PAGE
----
Some of the press releases also implied that it was mostly maternal request that was driving this trend towards 38-week cesareans, but in fact, the push for early cesareans is usually physician-driven. This is another recent trend in research and press releases: blame the mothers for problems instead of physician mismanagement.

One might also ask, why not delay a planned cesarean until at least 40 weeks? Even at 39 weeks, about 1 in 12 babies still had breathing difficulties. Although the difference did not reach statistical difference, the rate of complications was lower at 40 weeks than at 39.

There is no good reason for an arbitrary dictate to have planned cesarean done at 39 weeks, before a woman's due date. Unless there is a compelling medical reason, delay until the due date or until after spontaneous labor begins and outcomes will improve even more.

Second, I wish the medical journals would also press doctors to stop doing so many planned cesareans. The most optimal timing of cesareans is a red herring issue. Research is VERY clear that vaginally-born babies do better overall in so many ways, a point conveniently left out of the report.

The cesarean rate in the whole country is unconscionably high (over 30%), with cesarean rates in some hospitals exceeding 40 or even 50%. There is NO need for a cesarean rate this high. Most mothers and babies do better if they are given a chance at a vaginal birth.

A cesarean is an excellent thing for true emergencies, and there are also times when a planned cesarean is justified. But the overuse of cesareans today is putting a whole generation of babies, future babies, and mothers at risk unnecessarily.

Debating the timing of cesareans is not the real issue here; the overuse of unnecessary cesareans is.

Cesarean Timing and "Obesity"

Finally, timing of a planned cesarean may be particularly critical for women of size. Research shows that women of size tend to have longer menstrual cycles, which should delay their due dates, yet cycle length is rarely adjusted for by most doctors.

If a woman's cycle is 35 days, that means her "due date" by Last Menstrual Period (LMP) will be too early by a week. This is a critical point, especially when discussing planned cesareans.

Even if doctors follow the latest recommendations and schedule an "obese" woman's elective cesarean at 39 weeks, in reality this may well mean the baby is only 38 weeks, and subject to the higher risk of breathing issues noted above.

If the cesarean is scheduled at 38 weeks instead (as 1/3 of cesareans were in the report above), her baby will actually be born at 37 weeks, raising the risk for problems even more.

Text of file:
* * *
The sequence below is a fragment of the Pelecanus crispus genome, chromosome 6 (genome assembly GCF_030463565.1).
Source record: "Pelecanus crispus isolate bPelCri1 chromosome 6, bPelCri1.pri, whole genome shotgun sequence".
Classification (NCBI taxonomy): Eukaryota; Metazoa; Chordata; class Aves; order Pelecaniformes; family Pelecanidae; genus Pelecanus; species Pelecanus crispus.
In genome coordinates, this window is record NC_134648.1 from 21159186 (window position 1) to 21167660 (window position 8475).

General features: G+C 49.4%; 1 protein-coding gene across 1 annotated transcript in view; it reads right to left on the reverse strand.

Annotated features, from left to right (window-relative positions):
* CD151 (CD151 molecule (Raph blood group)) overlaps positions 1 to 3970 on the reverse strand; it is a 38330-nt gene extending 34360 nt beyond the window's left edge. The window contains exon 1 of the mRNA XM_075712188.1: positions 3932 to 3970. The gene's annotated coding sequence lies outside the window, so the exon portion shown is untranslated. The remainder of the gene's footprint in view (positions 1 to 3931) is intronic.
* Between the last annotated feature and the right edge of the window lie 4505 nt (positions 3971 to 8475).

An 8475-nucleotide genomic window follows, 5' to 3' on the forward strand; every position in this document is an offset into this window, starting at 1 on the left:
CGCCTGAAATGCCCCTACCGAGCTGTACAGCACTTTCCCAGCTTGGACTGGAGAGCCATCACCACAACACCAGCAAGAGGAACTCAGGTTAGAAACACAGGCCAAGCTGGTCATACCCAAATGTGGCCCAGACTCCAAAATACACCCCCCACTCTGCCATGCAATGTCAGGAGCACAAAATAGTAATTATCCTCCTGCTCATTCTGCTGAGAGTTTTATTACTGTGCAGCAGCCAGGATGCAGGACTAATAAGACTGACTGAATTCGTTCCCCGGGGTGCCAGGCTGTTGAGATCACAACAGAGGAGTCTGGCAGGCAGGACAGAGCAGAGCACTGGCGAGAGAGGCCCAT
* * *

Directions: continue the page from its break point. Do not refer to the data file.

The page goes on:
Of the women of size I know who have had elective cesareans, many of them had them at 38 weeks. This is putting these babies at risk unnecessarily; putting off the surgery just a little more really improves outcomes and helps babies in so many ways.

But even better in most cases would be to give those babies and mothers the benefits of labor.


*Image from Wikimedia Commons.

8 comments:

cleric at large said...

Thanks for this. There is so much pressure from different directions about what any woman, let alone fatter women, should do around pregnancy, birth, and care. By the time we were talking about end-game strategies, I was just so tired. If my doc had pushed for C-section I'm not sure how well I'd have resisted.

My worth-every-cent-you-paid free advice? Have this conversation with your doc in the second trimester when you still have the energy for it- and before "tired of being pregnant" is a real motivating factor.

Alice said...

It's so hard to argue with a doctor. You say "no" to them and suddenly you become an "uncooperative patient" or you "don't know what you're talking about." They forget that just two/three generations ago, most women were having their babies at home, without the benefit of a doctor at all!

Anonymous said...

It wasn't right in some ways, but I lied about my LMP to my OB; and was glad I did, as it meant I ended up having my baby after labor naturally started rather than being induced earlier.

Paranoid said...

Thank you for this. As an obese woman who just switched doctors at 37 weeks because I felt I was being pushed into an unnecessary ceasarian, this is an issue that's been on my mind a lot lately.

It drives me absolutely up the wall when doctors claim to the media that it's the women who want their early Cs, when it's often the doctors bringing every bit of their professional status and authority to bear to convince women that they "need" a c-section. I can't tell you how many women I know who have been pushed, prodded and persuaded into agreeing either to an early induction or to a c-section, based on the thinnest of excuses.

My ex-ob recently subjected me to a 10-minute lecture on the risks of VBACs and the convenience and ease of a repeat c-section. He actually tried to convince me that it would be easier for me to recover from a planned c-section than it would be to recover from a vaginal birth. Not once did he mention that c-sections themselves carry some risks. I suppose I should be grateful that he was willing to "let" me get to 40.5 weeks before insisting on a c-section (you know, as long as I submitted to sizing ultrasounds and agreed to have the surgery earlier if he decided my baby was too big).

Anonymous said...

This is a valuable article. I wish I'd known this myself 10 years ago before a planned cesarean for my breach baby at 38 weeks gestation.

She was an otherwise large and healthy baby who died when she was 2 days old because of breathing complications.

Rebel said...

You would be surprised how many things are still consistently done one way despite solid scientific evidence that it's the wrong way. In medicine and in other areas, but especially in medicine. Tradition is king.

I have had it drilled into my head by so many examples of this that science and medicine are two completely separate entities.

Well-Rounded Mama said...

Anonymous, your comment broke my heart. I am SO sorry for the loss of your sweet baby. What a terrible thing you went through. My throat is tightening and my eyes are filling up just thinking about it.

My deepest sympathies, my dear. I know it's been 10 years but the hole in your heart never really goes away, does it. I'm so sorry.

Anonymous said...

Thanks so much for your kind comment. The death of a child does leave a hole in your heart. We've been fortunate enough to have other children but the absent one is never far from our minds.